Who knew playing and enjoying music was so dependent on being able to gather with fellow musicians? The coronavirus pandemic has forced so many cherished past-times to adjust to social distancing guidelines, and music is no exception.
In September, students from all over New York received invitations to this year’s All-State Orchestra. Four of them were our very own SHS seniors: violinists Joanna Wang ’21 and Vivian Guo ’21 for Symphony Orchestra, violinist Keerthana Chari ’21 for String Orchestra, and cellist Karen Lee ’21 as an Alternate.
The announcement came as a surprise in many ways, but everyone was happy to hear that the pandemic had not canceled All-State. Wang did not realize that All-State was still happening until SHS Orchestra Director Amédée Williams congratulated her in class. “I was surprised because I didn’t know it was happening this year at all,” recounted Wang. Similarly, Chari was surprised but ecstatic to receive an invitation in the mail amidst the pandemic. “Getting accepted to All-State has been a dream of mine for many years,” explained Chari.
The announcement came as a surprise since the New York State School Music Association (NYSSMA) Festival, which rates the quality of playing and is used to audition for All-State, was canceled in spring. Although the pandemic also canceled the annual conference at the Rochester Riverside Convention Center, students were able to be selected from previous NYSSMA scores.
“It’s too bad for the students who didn’t audition last year and might have this year before NYSSMA was canceled, explained Williams. Without scores from the previous years, there was no way for the team to evaluate the student. “I thought the method was a little strange, but… there’s not much else that they can do, and I was happy to hear that I was accepted,” said Guo.
Although the orchestra cannot gather in-person, there are plans for virtual rehearsals, and musicians will send in recordings of themselves playing the pieces separately. Later, those videos will get edited together and published. “I’m not too sure how the final All-State performance will turn out, but I’m feeling open-minded and excited!” said Chari.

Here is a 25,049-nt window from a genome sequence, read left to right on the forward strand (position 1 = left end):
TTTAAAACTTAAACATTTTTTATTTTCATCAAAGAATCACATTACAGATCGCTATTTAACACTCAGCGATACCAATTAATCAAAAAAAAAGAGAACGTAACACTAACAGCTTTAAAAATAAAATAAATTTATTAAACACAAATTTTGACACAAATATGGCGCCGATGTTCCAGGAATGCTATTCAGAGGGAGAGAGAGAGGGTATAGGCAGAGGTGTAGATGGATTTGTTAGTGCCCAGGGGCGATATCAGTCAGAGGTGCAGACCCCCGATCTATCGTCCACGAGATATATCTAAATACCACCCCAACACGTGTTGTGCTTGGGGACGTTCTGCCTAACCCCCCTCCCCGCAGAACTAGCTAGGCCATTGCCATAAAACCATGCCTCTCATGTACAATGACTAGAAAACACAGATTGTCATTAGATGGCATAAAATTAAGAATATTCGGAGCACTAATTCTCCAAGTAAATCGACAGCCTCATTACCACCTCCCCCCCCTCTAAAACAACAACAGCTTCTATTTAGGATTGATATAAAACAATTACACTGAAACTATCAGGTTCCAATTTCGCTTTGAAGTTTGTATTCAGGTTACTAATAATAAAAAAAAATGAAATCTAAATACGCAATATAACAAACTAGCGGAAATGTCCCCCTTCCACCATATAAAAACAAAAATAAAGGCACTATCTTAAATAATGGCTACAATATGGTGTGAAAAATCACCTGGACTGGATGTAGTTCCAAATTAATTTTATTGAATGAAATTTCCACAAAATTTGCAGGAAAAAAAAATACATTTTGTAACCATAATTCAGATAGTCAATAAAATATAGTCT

For many, this would be their first and only year in All-State Orchestra, which is saddening because they will not get the full experience. “I was… disappointed because I know that normally for people that get in, they get to take a couple of days off from school… [to] go upstate,” said Wang. Wang understands, however, that safety always comes first.
“I feel like the experience of going to Area All-State or All County was always fun because I got to eat dinner with my friends or make funny faces at them across the orchestra… At the same time, there’s not much else that [the organizers] can do, said Guo. “I understand what they did, and it is probably for the best,” she added.
Typically, teachers would also travel with their students to the All-State Conference, but this year they will be supporting students from the school. “You do the best you can with what you have, but I hardly get to see [the students] right now, so that’s why we’re doing the early mornings,” explained Williams. Williams is currently working hard to make his orchestra classes as organized as possible in the hybrid schedule. “The thing that worries me is that the school might close again because we really need to be in-person to rehearse… But I think students are doing a great job social distancing, so hopefully, by January, we’ll be able to open up more,” Williams added.
Nothing is crystal clear at the moment, but everyone is happy for a chance to make music together, albeit virtually. A community of musicians is like no other, and music-lovers everywhere await their swift return. “I’m just glad to be able to contribute to… [an] orchestral performance and hopefully to learn some new repertoire. Orchestra repertoire can be so beautiful and educational, and I always look forward to the new pieces that each orchestra will bring,” Chari concluded.